I don't care yet. New judge is hot. The Fritos of TV.

Fail. Poor character development. SLOW. Bad writing too.

Looking forward to:
DAMAGES - these people are SNAKES! Great acting too.
BURN NOTICE - light, fast moving.
LIFE - Can go either way, but so far I'm in.
FRINGE - in a complete turnaround - I've come to like most of it
HOUSE - I may be tiring but will hope they add a dose of non-sameness to the prescription this year
TERMINATOR - I know, I know, it's silly escapism but I've come to like it!
BATTLESTAR GALACTICA - One of the best series on TV.

Saturday, January 10, 2009


The transition to digital television next month has been hailed as the biggest advance in over-the-air TV since the advent of NBC's color Peacock, but it's shaping up as a black eye for the government and risks leaving millions of viewers without a picture.

Congress has been in private talks about adding eyes to accommodate this, since their supply of unblackened eyes has become seriously depleted.

On Thursday, President-elect Barack Obama asked Congress to postpone the federally mandated switch to all-digital broadcast television, called DTV, scheduled to take place Feb. 17.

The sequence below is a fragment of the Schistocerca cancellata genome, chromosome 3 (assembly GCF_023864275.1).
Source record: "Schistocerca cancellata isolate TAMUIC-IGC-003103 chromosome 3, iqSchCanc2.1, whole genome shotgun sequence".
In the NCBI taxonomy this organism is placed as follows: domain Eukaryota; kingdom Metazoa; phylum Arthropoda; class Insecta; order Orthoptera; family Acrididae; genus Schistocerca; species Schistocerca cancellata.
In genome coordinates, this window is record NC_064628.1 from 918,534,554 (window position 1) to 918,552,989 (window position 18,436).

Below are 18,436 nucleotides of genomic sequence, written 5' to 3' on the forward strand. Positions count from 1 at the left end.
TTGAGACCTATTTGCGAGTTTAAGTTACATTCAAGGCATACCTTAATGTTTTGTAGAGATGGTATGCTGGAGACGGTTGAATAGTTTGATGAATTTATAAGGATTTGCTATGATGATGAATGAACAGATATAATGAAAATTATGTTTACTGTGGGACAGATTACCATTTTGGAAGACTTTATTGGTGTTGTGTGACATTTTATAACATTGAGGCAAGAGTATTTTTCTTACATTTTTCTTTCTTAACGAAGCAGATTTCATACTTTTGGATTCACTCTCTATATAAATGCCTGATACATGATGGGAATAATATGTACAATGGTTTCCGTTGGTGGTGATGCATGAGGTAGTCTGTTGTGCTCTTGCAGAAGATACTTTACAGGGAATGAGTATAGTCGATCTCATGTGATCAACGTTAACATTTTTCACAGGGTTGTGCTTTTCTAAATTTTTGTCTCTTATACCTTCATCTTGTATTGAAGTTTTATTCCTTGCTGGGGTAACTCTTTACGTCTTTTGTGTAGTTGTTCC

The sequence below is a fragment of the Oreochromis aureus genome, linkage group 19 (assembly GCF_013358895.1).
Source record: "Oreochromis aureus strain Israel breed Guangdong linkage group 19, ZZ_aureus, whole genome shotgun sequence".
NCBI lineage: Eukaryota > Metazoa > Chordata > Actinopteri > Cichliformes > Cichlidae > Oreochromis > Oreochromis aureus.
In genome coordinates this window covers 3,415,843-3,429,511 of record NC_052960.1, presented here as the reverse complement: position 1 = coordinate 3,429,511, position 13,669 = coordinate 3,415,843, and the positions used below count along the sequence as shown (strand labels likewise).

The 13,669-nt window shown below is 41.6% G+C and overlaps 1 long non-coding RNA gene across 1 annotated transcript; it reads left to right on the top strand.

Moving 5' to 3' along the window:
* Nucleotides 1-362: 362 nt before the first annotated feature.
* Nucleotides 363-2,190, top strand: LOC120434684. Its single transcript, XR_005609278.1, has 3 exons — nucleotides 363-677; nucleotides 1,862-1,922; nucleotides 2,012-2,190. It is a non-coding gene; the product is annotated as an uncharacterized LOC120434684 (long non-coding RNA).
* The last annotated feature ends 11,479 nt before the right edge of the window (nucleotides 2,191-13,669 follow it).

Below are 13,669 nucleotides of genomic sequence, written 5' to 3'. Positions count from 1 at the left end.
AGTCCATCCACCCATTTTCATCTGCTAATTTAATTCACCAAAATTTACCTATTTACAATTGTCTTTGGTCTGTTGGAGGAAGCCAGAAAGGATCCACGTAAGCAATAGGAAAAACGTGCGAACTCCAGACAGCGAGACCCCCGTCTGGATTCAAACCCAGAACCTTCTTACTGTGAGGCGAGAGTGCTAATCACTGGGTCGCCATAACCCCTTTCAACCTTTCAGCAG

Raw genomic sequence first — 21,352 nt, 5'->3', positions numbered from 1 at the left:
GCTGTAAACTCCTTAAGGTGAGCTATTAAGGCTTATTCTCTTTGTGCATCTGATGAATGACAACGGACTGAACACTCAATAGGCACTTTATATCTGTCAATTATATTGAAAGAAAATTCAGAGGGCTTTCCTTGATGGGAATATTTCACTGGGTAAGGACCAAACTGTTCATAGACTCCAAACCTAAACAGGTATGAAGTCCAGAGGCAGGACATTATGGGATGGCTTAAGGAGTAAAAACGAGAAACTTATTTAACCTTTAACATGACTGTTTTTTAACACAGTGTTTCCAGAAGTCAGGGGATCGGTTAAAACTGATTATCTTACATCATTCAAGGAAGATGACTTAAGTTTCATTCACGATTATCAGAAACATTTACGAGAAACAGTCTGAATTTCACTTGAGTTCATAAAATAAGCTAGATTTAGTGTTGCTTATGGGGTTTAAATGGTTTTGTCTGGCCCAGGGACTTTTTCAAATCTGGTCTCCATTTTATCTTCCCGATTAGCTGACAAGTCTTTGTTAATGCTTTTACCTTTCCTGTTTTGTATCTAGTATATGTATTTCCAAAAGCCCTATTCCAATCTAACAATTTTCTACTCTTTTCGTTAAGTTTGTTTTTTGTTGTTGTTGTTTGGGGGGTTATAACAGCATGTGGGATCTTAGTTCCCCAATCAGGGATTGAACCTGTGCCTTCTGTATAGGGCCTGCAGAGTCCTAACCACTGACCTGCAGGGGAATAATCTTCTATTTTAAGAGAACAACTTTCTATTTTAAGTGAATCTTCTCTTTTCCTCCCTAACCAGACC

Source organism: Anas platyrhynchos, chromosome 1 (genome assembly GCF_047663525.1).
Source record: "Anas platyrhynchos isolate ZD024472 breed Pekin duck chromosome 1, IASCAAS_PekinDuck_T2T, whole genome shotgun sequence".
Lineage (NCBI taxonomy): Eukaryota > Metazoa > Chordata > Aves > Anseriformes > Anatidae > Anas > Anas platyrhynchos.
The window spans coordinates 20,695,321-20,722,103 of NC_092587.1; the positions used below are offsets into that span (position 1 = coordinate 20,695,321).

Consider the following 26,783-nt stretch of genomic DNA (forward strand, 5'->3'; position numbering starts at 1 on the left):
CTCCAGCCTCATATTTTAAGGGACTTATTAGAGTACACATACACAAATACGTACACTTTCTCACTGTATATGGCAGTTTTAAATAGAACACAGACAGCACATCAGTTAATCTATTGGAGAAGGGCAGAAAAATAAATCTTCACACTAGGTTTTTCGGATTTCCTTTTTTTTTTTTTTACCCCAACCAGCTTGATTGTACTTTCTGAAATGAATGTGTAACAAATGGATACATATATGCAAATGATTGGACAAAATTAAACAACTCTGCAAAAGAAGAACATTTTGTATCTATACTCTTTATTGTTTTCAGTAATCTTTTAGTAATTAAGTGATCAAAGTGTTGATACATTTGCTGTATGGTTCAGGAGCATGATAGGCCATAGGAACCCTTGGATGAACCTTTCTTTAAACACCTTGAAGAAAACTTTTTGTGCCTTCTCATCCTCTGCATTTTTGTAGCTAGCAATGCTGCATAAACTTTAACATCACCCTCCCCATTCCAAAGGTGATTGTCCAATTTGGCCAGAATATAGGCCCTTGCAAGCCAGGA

The unspecified delay would give the government time to fix a consumer-help program that ran out of money this week. But it also would set back the long-promised benefits of digital TV, which offers sharper pictures and more free channels for infomercials while opening valuable airwaves for public safety and wireless Internet access.

The government took in $19.6 billion last year by auctioning existing analog TV airwaves to telecommunications companies for new wireless services, but Congress allocated less than $2 billion to educate consumers about the transition and issue coupons to buy needed converter boxes.

It has been suggested by pundits that this is part of the government's "the less they know, the better" secret program.

Others have suggested remedial mathematics classes for Senate and House members.

Now an estimated 7.7 million households nationwide may find their screens going dark next month. Until now, it took programming geniuses at the networks to make that happen.

Although a delay is far from certain, given potential opposition from broadcasters, public safety agencies and telecom companies eager to start using those new airwaves, there was plenty of frustration Thursday with the way the digital TV transition has been managed.

President Bush has issued a statement from Crawford: "This is another more example of why we must defeat the 'axis of evil' wherever it may be found."

"The list of who's to blame is long," said Joel Kelsey, a long-time critic of the transition as policy analyst with Consumers Union, which also called for a delay this week. "It was a giant miscalculation by our federal government. If those guys ran Mayberry, Barney Fife would have that one bullet, but no gun!"